Common medical questions and answers through blogs and articles

Are Hot Drinks Bad for Teeth?

For most people, that wonderful warm trickle of coffee or tea down our throats gets us up and at ‘em and ready to take on the day.  But sometimes that first swallow of java, is not pure enjoyment, especially if you wince in pain when the warm liquid hits your teeth.  While your warm morning beverage may hit the spot for waking you up, it may be hitting the wrong spot if you have a sensitive teeth.

Hot Coffee

In most cases, you caused the sensitivity in your teeth yourself – oh, you did not go about intentionally causing big-time issues, but it happened over some time.  While you were indulging in a liquid diet of sugary sodas which are high in acidic content, you helped to begin a slow but steady erosion of the hard enamel that covers your teeth, thus exposing your gums to gradual recession.  If you’re reading this and saying “I’m not a soda drinker”, well if you drank sports or energy drinks, fruit juice or even flavored seltzer water, then you have unwittingly exposed your teeth to the harmful effects of acid and eventual erosion of tooth enamel.  Perhaps you have brushed your teeth twice a day to prevent cavities, but, in doing so, you might have used a medium or hard toothbrush and brushed vigorously, and you’ve damaged the gum tissue, leaving it and the layer of tissue just beneath the gums called the dentin, exposed and ultra-sensitive.

The gum tissue and its underlying dentin often is irritated by the overuse of tooth-whitening agents because they contain harsh ingredients used to dissolve surface stains on the teeth.  If you are interested in preserving a white smile, your better bet is to seek a consultation with a family dentist.  A dentist will be able to come up with a solution to reduce your tooth sensitivity and will also suggest ways to avoid this problem in the future.  That dental practitioner can also discuss your sensitive tooth issues and make recommendations toward eradicating that problem.  Sometimes a simple fix like a fine varnish may be applied to the tooth, or teeth, by your dentist.  This may be a workable option if the sensitivity is not too severe, and, the varnish application must be done periodically to keep it working effectively.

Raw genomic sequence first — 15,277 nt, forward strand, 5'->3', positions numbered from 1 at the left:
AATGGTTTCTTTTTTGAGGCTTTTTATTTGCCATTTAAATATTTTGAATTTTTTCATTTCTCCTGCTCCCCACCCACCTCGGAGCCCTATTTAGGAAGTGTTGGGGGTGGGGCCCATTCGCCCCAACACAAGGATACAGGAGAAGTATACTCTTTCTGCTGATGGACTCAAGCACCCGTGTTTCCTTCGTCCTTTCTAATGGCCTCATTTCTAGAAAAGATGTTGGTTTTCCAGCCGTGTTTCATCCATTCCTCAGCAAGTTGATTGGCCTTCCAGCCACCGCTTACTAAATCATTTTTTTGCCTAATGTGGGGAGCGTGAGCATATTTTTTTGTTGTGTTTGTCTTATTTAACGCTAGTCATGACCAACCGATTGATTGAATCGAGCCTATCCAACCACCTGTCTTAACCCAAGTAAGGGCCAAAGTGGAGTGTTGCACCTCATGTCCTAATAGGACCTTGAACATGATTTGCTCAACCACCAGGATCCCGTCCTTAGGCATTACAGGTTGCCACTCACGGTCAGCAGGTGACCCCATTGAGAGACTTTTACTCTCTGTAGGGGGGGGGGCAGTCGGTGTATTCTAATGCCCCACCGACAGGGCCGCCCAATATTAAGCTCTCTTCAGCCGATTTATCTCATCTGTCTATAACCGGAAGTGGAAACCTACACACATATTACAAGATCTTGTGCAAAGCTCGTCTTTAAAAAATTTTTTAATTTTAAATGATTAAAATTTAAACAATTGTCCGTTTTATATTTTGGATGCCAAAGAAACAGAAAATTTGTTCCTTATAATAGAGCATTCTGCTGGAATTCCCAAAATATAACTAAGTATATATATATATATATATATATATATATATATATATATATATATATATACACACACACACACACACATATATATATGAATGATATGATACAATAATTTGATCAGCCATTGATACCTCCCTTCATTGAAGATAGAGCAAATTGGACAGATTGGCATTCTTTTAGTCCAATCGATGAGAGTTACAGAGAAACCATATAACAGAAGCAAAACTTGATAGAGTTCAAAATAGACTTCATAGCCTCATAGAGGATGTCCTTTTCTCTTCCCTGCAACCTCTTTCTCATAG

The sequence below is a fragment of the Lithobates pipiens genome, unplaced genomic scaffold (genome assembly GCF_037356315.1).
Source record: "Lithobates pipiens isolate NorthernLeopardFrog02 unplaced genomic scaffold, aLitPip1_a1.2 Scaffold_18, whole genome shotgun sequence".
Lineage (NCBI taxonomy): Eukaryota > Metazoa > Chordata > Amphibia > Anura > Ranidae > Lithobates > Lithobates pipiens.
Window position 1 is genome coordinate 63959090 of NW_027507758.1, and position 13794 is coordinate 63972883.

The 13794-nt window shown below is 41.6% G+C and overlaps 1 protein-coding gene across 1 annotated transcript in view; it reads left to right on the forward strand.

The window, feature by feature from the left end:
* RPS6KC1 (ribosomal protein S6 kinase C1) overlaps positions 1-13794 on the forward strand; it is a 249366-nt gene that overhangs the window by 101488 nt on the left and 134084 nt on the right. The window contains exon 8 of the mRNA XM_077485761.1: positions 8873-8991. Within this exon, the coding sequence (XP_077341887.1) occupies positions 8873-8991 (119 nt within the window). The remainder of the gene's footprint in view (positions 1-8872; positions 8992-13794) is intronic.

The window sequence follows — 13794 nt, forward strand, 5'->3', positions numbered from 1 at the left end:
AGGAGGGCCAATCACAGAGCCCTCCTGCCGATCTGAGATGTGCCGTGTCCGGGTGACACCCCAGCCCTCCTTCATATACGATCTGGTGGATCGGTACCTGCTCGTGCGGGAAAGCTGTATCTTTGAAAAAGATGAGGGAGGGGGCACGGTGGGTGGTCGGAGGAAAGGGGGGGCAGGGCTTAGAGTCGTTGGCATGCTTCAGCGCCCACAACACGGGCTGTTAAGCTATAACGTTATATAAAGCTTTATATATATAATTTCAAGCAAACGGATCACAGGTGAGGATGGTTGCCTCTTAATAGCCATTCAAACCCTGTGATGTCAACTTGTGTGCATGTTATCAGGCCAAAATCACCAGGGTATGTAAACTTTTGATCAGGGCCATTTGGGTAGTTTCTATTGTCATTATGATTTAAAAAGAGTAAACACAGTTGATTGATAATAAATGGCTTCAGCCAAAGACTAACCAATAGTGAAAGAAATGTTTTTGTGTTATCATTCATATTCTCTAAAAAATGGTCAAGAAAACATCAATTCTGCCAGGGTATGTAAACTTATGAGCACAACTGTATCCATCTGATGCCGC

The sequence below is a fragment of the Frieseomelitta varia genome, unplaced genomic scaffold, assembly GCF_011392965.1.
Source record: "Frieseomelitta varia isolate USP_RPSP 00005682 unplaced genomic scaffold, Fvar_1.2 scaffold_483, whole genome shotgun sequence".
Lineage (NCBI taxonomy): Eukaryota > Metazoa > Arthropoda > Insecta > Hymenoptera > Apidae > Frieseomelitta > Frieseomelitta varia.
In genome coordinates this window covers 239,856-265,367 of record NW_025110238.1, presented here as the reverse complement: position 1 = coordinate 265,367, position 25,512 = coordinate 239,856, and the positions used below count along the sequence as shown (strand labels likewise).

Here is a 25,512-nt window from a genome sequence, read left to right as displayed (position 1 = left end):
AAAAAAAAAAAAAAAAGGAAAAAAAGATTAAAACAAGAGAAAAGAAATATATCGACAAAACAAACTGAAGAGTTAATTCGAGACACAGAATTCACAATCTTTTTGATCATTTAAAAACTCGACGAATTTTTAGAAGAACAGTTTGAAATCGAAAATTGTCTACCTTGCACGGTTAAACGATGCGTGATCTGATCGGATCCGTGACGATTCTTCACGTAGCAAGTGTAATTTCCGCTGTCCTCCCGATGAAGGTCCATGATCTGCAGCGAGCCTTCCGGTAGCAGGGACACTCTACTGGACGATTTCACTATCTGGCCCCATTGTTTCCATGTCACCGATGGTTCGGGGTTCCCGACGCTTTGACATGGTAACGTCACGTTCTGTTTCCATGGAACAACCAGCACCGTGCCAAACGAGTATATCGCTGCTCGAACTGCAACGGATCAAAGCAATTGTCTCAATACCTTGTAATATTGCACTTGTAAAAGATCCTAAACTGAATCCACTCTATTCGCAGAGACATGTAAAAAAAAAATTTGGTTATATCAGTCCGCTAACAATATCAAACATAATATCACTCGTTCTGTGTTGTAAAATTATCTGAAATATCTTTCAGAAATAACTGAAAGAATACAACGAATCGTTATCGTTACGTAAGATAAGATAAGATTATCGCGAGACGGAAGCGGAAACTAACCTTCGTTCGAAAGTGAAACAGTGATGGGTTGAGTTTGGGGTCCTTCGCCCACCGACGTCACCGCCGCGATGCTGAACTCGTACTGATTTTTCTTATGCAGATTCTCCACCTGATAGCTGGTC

Drinking a warm beverage

Tooth sensitivity while enjoying a hot beverage is a nuisance, it may also spell doom for the teeth.  For example, in the cold weather, if you drink a hot drink shortly after coming inside, you may cause cracks in the surface of the teeth.  While you won’t witness teeth snapping off at the gum line like you’d see in a cartoon, the temperature change and introducing a hot beverage to your cold teeth will cause superficial cracks, barely visible to the naked eye, by the rapid changes in temperature.  This is because the thick enamel that covers and protects your teeth becomes suddenly stressed, resulting in a crack.  In the case of a severe crack, the eventual damage may be damage to pulp or nerve within the tooth, which in turn may cause an infection or an abscess.  The latter malady is the exception, and is problematic for the individual who is constantly exposed to extremes in temperature.

To combat the problem, simply wrap your scarf over your mouth, and it will warm the air you breathe, helping to prevent any dental issues.

If you’ve damaged your teeth or caused extreme sensitivity unknowingly, don’t beat yourself up over it.  The malady is common and over 45 million adults in the United States experience sensitive teeth issues at some point in their lives.  If you recognize the problem, and understand that it may be corrected by changing your habits, or through a treatable fix at the dentist’s office, you are one step closer to resolving the issue.  Schedule a consultation with a dentist to get the problem remedied today.

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